By Tom and Karen Brenner
Alzheimer's Reading Room
We have met and worked with hundreds of people living with dementia and the families who love and care for them. There is so much pain and hurt that surrounds this dementia journey.
Wives often feel that if their husband no longer appears to recognize them or remember their name, then it means he no longer loves them, that they have lost the love of their life.
It is true, a spouse may not seem to know their loved one, a mother may seem not to remember her own children. Can we understand what is going on here? Can we put aside our own feelings of abandonment, hurt and anger and try to understand what is happening to the people we love?
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If someone cannot remember their own life, then who are they? Are they still our husband, our wife, our mother, father, friend? The question is: can a person still be who they are and not remember who they were? Are we a series of events, or do we have unique qualities that make us who we are?
After years of doing this work, we have found that people living with dementia are still the people they always were. But, how can that be, when they don’t seem to know their own families, when they don’t remember their own children’s names?
Is remembering all we are?
Is a person lost to us because they don’t remember their wedding day, or the job they held for thirty years? Is there some other handle we can find to hold onto, to have a relationship with someone who doesn’t seem to know us?
At this point in the dementia journey, we have to throw our egos under the bus. We have to be willing to meet the person we love exactly where they are in the dementia journey. If this means that they don’t seem to know us, then we have the privilege of introducing ourselves to them and letting them get to know us again.
This may seem a very lonely and heartbreaking act, to introduce ourselves to our mother or father or husband or wife as though we were strangers.
It is lonely and heartbreaking!
It is also compassionate, liberating and sometimes very funny. This re-introducing ourselves all the time gives us the opportunity to drop a lot of baggage that families tend to carry over the years. We get a new beginning every time we meet.
If we take the time to try and understand what is happening to the person we love, it will help us learn how to take this lack of recognition less personally. This may seem like a rather harsh or impossible statement, but we have seen that when family members begin to gather more knowledge about dementia and how it affects the mind, then with that understanding comes some measure of comfort.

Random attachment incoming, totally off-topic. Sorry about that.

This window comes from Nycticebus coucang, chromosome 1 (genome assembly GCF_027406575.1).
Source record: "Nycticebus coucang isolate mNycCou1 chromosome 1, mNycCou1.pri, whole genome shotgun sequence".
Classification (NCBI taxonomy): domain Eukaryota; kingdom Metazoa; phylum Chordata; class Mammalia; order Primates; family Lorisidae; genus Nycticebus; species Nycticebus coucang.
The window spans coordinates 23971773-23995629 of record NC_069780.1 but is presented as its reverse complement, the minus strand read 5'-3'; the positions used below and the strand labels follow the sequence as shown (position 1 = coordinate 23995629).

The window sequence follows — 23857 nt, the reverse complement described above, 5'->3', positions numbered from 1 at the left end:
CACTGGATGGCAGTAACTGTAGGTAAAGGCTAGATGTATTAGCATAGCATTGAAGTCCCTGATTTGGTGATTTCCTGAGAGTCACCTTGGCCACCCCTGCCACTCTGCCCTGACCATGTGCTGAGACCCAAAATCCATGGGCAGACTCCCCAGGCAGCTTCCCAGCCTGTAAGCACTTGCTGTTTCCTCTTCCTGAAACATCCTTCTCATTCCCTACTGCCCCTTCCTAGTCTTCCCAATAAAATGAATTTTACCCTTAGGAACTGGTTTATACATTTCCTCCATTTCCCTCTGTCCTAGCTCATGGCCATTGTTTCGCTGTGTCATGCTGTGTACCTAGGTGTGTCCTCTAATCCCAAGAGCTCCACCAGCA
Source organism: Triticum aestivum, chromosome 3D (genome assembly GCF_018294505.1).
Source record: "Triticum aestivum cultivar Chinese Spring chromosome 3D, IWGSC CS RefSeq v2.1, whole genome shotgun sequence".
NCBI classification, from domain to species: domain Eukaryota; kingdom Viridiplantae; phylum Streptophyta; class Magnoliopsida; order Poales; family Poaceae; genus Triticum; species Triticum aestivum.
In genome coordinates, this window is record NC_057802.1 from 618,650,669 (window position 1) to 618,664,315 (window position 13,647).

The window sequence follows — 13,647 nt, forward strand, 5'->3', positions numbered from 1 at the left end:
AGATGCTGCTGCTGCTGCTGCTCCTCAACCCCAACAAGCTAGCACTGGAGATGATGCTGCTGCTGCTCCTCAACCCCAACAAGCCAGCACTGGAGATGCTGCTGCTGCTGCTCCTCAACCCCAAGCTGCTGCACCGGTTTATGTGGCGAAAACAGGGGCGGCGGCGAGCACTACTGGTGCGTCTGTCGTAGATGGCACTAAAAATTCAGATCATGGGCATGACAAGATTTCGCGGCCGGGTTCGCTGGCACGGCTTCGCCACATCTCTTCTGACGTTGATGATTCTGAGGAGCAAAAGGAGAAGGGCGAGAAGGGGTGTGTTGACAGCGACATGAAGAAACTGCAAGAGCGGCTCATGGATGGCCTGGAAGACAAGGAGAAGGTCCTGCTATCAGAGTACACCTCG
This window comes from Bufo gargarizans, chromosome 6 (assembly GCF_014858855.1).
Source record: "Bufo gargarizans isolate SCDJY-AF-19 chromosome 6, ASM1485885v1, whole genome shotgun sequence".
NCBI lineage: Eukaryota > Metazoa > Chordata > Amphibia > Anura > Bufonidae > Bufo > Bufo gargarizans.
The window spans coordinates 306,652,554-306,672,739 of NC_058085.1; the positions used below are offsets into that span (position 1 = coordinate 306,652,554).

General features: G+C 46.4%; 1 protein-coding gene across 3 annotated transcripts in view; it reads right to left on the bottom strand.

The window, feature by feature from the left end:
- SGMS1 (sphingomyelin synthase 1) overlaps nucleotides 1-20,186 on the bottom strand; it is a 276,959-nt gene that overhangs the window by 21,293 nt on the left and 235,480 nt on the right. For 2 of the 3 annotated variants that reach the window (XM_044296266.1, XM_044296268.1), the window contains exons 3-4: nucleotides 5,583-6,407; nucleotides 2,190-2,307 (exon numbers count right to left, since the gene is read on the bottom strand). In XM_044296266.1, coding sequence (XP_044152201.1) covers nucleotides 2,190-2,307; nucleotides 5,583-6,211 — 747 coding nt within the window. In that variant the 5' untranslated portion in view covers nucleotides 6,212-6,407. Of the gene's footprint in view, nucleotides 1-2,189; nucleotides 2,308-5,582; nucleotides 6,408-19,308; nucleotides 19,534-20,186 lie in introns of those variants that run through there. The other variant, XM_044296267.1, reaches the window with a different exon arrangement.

As is often the case on the dementia journey, just when we think we have a handle on understanding, something wild and unexpected happens.
We may have worked hard to forget the word “remember,” when suddenly the person we love remembers us or some event from their lives. This may last only a few seconds, or a few minutes, but it is like the sunlight breaking through the clouds when it is happens. For a fleeting moment, we have the person we knew and loved with us again.
Then, heartbreakingly, it is gone; the light goes out, the cloud descends.
To keep the ones we love in our life, it is important to understand that these fleeting moments of recognition or remembrance are causes for celebration, not despair. Rather than constantly mourning the loss of the person we knew and loved, we must learn to appreciate these brief encounters, these moments of connection.
We must learn to see them as little gifts that flash brightly and leave just as suddenly as they come. If we can learn to enjoy this flash of connection, these little moments, we can have the people we love in our lives again, not, of course, as we used to have them in our lives, but still with us, one brief moment at a time.
These moments of recognition, of connection, are like little jewels that are strung on the necklace of time.
- Alzheimer's Diagnosis A New Journey in Life
- Using the Montessori Approach to Support the Elderly
- Learning Never Ends
- What is the Difference Between Alzheimer’s and Dementia
- Test Your Memory for Alzheimer's (5 Best Tests)
- What is Dementia?
- Learning How to Communicate with Someone with Alzheimer's Disease
Original content Bob DeMarco, the Alzheimer's Reading Room